And when film director J. J. Abrams was given that project, he said “I don’t care what Trekkies think, I care about what the movie-going audience thinks.”
Now that made the fans upset and then he went and made that reboot of “Star Trek” which the Trekkies said, “Oh all this is, this is just ‘Die Hard’ in space.”
I think “Die Hard” in space sounds like a good movie, because I’m also a “Star Trek” fan. I like Kirk and Spock as characters. If you take the characters and put them in that great story, then it becomes this very accessible thing. But at the same time, you need to have enough stuff in there that only fans know, like a joke from the original “Star Trek.”
So you need to know enough to respect the hardcore fans to give them a little bit of a wink there, while you make something that is accessible to other people. It has to be so entertaining that no one will be skeptical and that’s what you have to do. It’s not easy.
How did you come into contact with Nexon at first?
I became aware of Nexon back in around 2007 and 2008 when I was at Disney and Disney was looking to expand in games and looking to grow its presence in Asia. The more we looked at it, the more we liked it and we came pretty close to making an investment in the company back then. Ultimately it didn’t happen for a couple of reasons.
But I have known about the company for a long time and have watched it continue to succeed and grow. And I’ve known our CEO Owen for at least 10 years, socially. About a year ago I started consulting Nexon on film and television and Owen asked me to come in and build a strategic planning function similar to what Disney’s capability was when I was there.
It is a wonderful opportunity and challenge, so I’m excited to be here. I think the company is wildly successful in what it does in Asia. I think it has an opportunity to grow geographically and into new types of games and into new types of content broadly.
What are the goals of the new division?
I have two roles at the company.
The first is to run corporate strategy, which would include acquisitions and business development and partnerships. And the second is film and television, which is not building a new studio that’s coming up with its own original ideas, but working with proven game IP to broaden the audience for that IP and to provide new ways for people to engage with these characters and universes that our core business creates. Both of those will be located in Los Angeles.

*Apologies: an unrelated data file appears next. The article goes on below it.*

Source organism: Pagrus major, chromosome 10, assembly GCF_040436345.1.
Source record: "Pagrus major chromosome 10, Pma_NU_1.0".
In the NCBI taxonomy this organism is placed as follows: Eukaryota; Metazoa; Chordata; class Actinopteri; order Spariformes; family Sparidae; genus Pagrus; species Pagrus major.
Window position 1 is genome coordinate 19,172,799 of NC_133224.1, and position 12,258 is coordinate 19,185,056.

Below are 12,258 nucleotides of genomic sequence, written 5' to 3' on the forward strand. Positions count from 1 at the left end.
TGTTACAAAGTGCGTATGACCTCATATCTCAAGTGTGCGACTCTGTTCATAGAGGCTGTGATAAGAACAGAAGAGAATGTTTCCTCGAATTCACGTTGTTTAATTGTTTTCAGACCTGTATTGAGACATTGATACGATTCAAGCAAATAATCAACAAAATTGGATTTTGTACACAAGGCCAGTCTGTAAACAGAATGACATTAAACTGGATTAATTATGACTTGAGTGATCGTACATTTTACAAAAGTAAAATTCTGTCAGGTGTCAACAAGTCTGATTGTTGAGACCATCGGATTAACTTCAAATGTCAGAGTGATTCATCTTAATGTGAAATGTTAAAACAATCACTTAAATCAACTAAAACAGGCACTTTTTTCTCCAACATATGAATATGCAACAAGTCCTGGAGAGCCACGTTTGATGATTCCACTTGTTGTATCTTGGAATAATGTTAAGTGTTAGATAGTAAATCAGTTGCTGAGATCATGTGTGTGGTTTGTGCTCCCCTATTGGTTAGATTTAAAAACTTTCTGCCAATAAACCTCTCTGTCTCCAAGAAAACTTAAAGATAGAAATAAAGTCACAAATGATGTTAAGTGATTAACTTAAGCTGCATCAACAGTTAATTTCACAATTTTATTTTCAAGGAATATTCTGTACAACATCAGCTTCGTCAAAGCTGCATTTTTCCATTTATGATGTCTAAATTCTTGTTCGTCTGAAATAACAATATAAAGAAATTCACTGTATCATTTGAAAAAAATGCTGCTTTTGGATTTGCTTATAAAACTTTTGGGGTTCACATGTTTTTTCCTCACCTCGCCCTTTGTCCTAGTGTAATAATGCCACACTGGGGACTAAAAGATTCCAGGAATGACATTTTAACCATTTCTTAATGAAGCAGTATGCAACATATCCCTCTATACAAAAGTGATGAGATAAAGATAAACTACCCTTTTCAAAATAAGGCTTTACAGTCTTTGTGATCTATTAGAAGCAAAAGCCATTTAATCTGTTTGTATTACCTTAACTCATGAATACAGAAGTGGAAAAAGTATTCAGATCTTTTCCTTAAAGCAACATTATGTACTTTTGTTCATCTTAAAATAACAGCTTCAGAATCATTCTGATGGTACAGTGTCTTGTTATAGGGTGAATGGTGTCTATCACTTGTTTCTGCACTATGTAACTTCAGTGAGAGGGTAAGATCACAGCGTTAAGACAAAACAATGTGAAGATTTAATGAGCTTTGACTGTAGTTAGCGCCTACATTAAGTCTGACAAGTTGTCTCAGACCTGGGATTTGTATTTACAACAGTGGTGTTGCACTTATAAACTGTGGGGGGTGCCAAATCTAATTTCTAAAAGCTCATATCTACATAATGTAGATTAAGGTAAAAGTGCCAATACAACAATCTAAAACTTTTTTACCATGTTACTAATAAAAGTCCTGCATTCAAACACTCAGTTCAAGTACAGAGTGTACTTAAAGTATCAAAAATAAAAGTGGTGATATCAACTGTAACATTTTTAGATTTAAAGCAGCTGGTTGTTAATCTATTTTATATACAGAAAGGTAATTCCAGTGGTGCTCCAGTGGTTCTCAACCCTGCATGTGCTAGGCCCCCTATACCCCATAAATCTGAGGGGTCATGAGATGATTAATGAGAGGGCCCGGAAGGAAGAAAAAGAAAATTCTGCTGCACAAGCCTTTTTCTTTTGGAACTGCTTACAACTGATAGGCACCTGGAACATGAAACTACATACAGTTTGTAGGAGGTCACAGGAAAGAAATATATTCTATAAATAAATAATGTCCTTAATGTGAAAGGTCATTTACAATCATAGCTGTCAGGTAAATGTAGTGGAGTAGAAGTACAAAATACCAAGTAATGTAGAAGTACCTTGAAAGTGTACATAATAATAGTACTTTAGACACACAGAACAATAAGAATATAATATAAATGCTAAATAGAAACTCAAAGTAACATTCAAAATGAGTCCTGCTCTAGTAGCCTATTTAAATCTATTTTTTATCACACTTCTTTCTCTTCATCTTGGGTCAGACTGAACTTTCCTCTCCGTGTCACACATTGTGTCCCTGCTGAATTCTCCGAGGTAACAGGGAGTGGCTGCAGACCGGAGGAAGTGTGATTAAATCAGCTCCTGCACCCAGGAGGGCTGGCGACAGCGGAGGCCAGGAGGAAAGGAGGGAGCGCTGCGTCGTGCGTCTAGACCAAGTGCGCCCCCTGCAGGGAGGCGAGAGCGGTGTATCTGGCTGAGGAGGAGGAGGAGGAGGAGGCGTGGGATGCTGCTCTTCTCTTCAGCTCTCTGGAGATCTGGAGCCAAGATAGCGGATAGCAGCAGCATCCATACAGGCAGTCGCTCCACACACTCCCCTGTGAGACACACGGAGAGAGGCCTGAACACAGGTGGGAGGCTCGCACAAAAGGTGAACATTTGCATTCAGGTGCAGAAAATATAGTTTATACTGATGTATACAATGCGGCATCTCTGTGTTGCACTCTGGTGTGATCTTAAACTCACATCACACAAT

The corporate strategy function obviously will have a global presence, so we’ll have, as we do today, people in Korea and Japan and China and Southeast Asia, and all of our markets. I think it’s important to have boots on the ground — people that understand local markets, what content preferences are there, how games and other types of content are consumed, what audiences look for and how technology is changing things.
But it does need to be coordinated with a global vision and a long-term vision for the company that really crosses geography, so I’ll build that globally and that will be sort of the nerve center in Los Angeles, but we’ll have people in every market.
What kind of companies would you be seeking to merge or partner up with?
Growth is the most important thing. Nexon’s already got a huge business in Asia, but there are still opportunities to grow the core business as well as to get into new businesses in Asia. There are many opportunities outside of Asia where Nexon hasn’t yet fully stretched, and again those opportunities can be achieved through organic investment and through partnership and acquisition.
So I would say M&A is certainly a tool that we will use. And if you look at what I did while I was at Disney and the projects I worked on there, they demonstrate the capability of acquisitions to really change a company and an industry really.
Not everything has to be as big as Pixar, Marvel and Lucasfilm, although Nexon is not a small company, and we have the resources to engage in large acquisitions if and when they make sense.
BY YOON SO-YEON [firstname.lastname@example.org]